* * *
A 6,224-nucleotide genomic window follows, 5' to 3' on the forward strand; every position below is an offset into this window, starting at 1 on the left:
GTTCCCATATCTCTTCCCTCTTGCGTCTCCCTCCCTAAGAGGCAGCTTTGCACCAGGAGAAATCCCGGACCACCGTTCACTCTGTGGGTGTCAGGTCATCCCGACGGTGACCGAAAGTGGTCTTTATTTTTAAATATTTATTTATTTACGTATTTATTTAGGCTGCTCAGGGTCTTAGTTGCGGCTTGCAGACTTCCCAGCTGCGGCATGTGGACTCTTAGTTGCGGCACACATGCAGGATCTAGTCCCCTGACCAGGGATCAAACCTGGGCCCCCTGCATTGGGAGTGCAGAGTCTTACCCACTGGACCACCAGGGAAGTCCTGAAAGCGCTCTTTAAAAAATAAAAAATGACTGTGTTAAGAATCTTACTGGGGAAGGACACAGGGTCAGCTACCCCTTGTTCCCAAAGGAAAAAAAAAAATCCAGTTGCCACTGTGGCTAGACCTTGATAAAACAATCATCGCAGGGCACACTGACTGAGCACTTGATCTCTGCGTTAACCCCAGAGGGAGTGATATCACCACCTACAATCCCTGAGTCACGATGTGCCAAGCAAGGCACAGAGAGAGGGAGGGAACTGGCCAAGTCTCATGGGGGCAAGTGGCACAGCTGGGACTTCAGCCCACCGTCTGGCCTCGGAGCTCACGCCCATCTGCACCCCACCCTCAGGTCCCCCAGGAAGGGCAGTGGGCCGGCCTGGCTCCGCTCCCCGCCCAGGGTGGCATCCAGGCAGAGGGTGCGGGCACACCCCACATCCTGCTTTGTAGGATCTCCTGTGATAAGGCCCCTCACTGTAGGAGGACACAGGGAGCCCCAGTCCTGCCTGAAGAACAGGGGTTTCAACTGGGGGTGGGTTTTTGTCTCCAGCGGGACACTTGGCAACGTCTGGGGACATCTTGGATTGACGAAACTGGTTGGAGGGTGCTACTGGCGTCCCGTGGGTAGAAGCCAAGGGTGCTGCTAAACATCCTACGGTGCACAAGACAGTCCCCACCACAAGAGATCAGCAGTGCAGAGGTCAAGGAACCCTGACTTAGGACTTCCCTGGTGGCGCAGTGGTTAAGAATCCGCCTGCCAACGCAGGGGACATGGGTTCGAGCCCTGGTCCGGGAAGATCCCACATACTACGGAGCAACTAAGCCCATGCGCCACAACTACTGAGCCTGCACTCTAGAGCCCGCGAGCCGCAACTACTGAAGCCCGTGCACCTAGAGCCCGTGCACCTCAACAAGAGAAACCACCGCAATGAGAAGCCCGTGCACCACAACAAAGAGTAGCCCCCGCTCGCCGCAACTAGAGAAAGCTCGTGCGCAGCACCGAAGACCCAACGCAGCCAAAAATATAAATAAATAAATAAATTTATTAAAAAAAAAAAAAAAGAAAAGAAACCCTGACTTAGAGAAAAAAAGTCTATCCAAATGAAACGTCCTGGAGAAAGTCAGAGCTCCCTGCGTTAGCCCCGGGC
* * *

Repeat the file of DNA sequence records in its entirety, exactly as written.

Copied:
A 6,224-nucleotide genomic window follows, 5' to 3' on the forward strand; every position below is an offset into this window, starting at 1 on the left:
GTTCCCATATCTCTTCCCTCTTGCGTCTCCCTCCCTAAGAGGCAGCTTTGCACCAGGAGAAATCCCGGACCACCGTTCACTCTGTGGGTGTCAGGTCATCCCGACGGTGACCGAAAGTGGTCTTTATTTTTAAATATTTATTTATTTACGTATTTATTTAGGCTGCTCAGGGTCTTAGTTGCGGCTTGCAGACTTCCCAGCTGCGGCATGTGGACTCTTAGTTGCGGCACACATGCAGGATCTAGTCCCCTGACCAGGGATCAAACCTGGGCCCCCTGCATTGGGAGTGCAGAGTCTTACCCACTGGACCACCAGGGAAGTCCTGAAAGCGCTCTTTAAAAAATAAAAAATGACTGTGTTAAGAATCTTACTGGGGAAGGACACAGGGTCAGCTACCCCTTGTTCCCAAAGGAAAAAAAAAAATCCAGTTGCCACTGTGGCTAGACCTTGATAAAACAATCATCGCAGGGCACACTGACTGAGCACTTGATCTCTGCGTTAACCCCAGAGGGAGTGATATCACCACCTACAATCCCTGAGTCACGATGTGCCAAGCAAGGCACAGAGAGAGGGAGGGAACTGGCCAAGTCTCATGGGGGCAAGTGGCACAGCTGGGACTTCAGCCCACCGTCTGGCCTCGGAGCTCACGCCCATCTGCACCCCACCCTCAGGTCCCCCAGGAAGGGCAGTGGGCCGGCCTGGCTCCGCTCCCCGCCCAGGGTGGCATCCAGGCAGAGGGTGCGGGCACACCCCACATCCTGCTTTGTAGGATCTCCTGTGATAAGGCCCCTCACTGTAGGAGGACACAGGGAGCCCCAGTCCTGCCTGAAGAACAGGGGTTTCAACTGGGGGTGGGTTTTTGTCTCCAGCGGGACACTTGGCAACGTCTGGGGACATCTTGGATTGACGAAACTGGTTGGAGGGTGCTACTGGCGTCCCGTGGGTAGAAGCCAAGGGTGCTGCTAAACATCCTACGGTGCACAAGACAGTCCCCACCACAAGAGATCAGCAGTGCAGAGGTCAAGGAACCCTGACTTAGGACTTCCCTGGTGGCGCAGTGGTTAAGAATCCGCCTGCCAACGCAGGGGACATGGGTTCGAGCCCTGGTCCGGGAAGATCCCACATACTACGGAGCAACTAAGCCCATGCGCCACAACTACTGAGCCTGCACTCTAGAGCCCGCGAGCCGCAACTACTGAAGCCCGTGCACCTAGAGCCCGTGCACCTCAACAAGAGAAACCACCGCAATGAGAAGCCCGTGCACCACAACAAAGAGTAGCCCCCGCTCGCCGCAACTAGAGAAAGCTCGTGCGCAGCACCGAAGACCCAACGCAGCCAAAAATATAAATAAATAAATAAATTTATTAAAAAAAAAAAAAAAGAAAAGAAACCCTGACTTAGAGAAAAAAAGTCTATCCAAATGAAACGTCCTGGAGAAAGTCAGAGCTCCCTGCGTTAGCCCCGGGC